I Believe Aang Can Save the World: Avatar: The Last Airbender’s Place in the “Literary” Canon
Dr. Curtis Gruenler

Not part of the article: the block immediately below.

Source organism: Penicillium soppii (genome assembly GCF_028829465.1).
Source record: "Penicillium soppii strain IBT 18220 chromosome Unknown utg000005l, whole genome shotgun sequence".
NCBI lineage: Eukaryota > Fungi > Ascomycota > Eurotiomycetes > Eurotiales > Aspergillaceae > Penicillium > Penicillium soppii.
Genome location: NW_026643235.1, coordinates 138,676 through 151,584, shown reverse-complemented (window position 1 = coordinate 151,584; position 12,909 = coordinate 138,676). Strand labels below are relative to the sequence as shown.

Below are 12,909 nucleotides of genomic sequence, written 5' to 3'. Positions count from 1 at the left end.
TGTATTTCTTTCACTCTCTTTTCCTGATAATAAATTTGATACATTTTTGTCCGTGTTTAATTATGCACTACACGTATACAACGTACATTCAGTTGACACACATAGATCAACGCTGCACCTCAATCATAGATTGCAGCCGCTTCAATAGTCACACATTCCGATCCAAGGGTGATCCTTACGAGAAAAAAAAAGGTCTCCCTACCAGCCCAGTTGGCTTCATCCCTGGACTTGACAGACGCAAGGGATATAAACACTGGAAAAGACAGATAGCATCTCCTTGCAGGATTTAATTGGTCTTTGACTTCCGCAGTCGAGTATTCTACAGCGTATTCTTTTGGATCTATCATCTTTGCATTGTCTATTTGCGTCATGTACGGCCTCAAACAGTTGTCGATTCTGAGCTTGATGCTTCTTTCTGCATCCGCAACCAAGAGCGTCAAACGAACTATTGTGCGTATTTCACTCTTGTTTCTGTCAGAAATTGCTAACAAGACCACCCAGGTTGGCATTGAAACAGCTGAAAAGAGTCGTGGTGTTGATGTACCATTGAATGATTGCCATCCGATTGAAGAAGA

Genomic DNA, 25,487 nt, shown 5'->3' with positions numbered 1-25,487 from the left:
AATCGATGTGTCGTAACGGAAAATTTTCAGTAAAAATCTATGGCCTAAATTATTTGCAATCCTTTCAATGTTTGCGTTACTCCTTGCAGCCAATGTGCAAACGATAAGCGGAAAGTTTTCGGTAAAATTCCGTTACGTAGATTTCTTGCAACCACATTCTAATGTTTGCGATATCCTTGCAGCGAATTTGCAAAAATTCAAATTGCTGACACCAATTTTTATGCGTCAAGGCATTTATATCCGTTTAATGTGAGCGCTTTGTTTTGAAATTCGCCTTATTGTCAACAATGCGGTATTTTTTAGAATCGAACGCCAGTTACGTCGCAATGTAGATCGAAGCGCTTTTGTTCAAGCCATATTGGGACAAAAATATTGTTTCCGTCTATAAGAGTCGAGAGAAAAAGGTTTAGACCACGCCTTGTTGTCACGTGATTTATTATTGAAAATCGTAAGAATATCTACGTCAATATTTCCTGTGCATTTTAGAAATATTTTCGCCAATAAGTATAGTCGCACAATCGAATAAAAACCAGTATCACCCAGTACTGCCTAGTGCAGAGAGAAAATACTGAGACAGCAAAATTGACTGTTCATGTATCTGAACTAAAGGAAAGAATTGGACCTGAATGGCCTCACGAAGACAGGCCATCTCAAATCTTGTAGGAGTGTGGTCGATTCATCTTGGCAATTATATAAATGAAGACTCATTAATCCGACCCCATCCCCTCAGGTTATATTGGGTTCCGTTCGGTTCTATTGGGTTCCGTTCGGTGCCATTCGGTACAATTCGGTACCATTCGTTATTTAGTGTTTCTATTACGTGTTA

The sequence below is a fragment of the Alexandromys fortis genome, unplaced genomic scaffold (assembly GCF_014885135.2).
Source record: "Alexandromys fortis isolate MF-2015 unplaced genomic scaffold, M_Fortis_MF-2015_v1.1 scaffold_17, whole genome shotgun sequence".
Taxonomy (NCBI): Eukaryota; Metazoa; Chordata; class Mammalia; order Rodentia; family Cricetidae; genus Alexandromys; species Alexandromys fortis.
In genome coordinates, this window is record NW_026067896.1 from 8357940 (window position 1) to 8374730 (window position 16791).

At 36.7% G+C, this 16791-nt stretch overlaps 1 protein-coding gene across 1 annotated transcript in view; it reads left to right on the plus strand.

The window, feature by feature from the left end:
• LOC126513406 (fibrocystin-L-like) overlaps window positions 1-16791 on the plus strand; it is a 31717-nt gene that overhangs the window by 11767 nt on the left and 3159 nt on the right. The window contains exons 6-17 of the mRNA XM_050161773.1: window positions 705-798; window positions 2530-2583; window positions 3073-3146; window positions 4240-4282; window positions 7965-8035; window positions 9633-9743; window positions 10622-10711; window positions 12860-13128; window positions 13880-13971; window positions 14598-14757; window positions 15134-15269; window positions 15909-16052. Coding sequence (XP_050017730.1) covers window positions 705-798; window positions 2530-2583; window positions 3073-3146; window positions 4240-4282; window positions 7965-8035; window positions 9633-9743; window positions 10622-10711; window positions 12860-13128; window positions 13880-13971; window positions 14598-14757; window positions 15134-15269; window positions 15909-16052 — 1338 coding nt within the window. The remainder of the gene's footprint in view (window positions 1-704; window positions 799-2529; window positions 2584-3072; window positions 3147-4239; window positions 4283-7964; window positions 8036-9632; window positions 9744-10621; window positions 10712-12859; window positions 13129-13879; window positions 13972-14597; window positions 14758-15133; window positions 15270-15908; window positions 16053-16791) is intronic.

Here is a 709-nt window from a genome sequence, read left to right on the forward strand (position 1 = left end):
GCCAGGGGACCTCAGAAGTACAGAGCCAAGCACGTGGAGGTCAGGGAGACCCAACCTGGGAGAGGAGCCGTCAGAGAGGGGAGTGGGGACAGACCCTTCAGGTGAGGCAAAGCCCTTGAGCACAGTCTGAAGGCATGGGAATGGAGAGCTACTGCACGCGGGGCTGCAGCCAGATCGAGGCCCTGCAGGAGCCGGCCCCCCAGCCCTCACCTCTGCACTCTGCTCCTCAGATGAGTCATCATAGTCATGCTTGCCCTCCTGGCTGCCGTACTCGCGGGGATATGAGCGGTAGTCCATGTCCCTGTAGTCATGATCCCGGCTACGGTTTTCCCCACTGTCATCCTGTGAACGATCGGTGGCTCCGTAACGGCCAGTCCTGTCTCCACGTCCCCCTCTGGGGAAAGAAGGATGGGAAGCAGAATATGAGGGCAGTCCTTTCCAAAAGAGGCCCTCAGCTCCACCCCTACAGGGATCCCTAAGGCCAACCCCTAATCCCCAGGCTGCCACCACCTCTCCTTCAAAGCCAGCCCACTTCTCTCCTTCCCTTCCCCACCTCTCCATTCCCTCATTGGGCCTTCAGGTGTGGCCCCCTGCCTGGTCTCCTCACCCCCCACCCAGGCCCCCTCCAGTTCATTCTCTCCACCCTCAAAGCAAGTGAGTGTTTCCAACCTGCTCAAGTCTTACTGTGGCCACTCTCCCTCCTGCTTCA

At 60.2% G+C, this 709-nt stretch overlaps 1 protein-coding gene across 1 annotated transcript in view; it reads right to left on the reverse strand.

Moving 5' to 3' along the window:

In 2005, children’s television network Nickelodeon first aired a new show entitled Avatar: The Last Airbender (ATLA). In its three-season run, it won the hearts of children, adults, and critics alike. Although clearly a popular show, we must ask of it the question we frequently ask of popular books. Can we consider it literature? To answer this question, we might look to see how the show holds up when compared to three emerging spheres of literary criticism: feminism, disability studies, and ecocriticism. If we look at what critics in these disciplines have generally said about how true literature approaches their respective social issue, we can easily say that ATLA meets and surpasses their expectations. ATLA raises awareness about emerging cultural concerns by presenting the show’s ideal society as an inherent part of its world, suggesting change in understated yet visible ways. As a result of its progressive host network, ATLA takes a groundbreaking approach in exploring these issues, but subtly enacts it so that the audience sees this attention, but does not feel pressured to comply.
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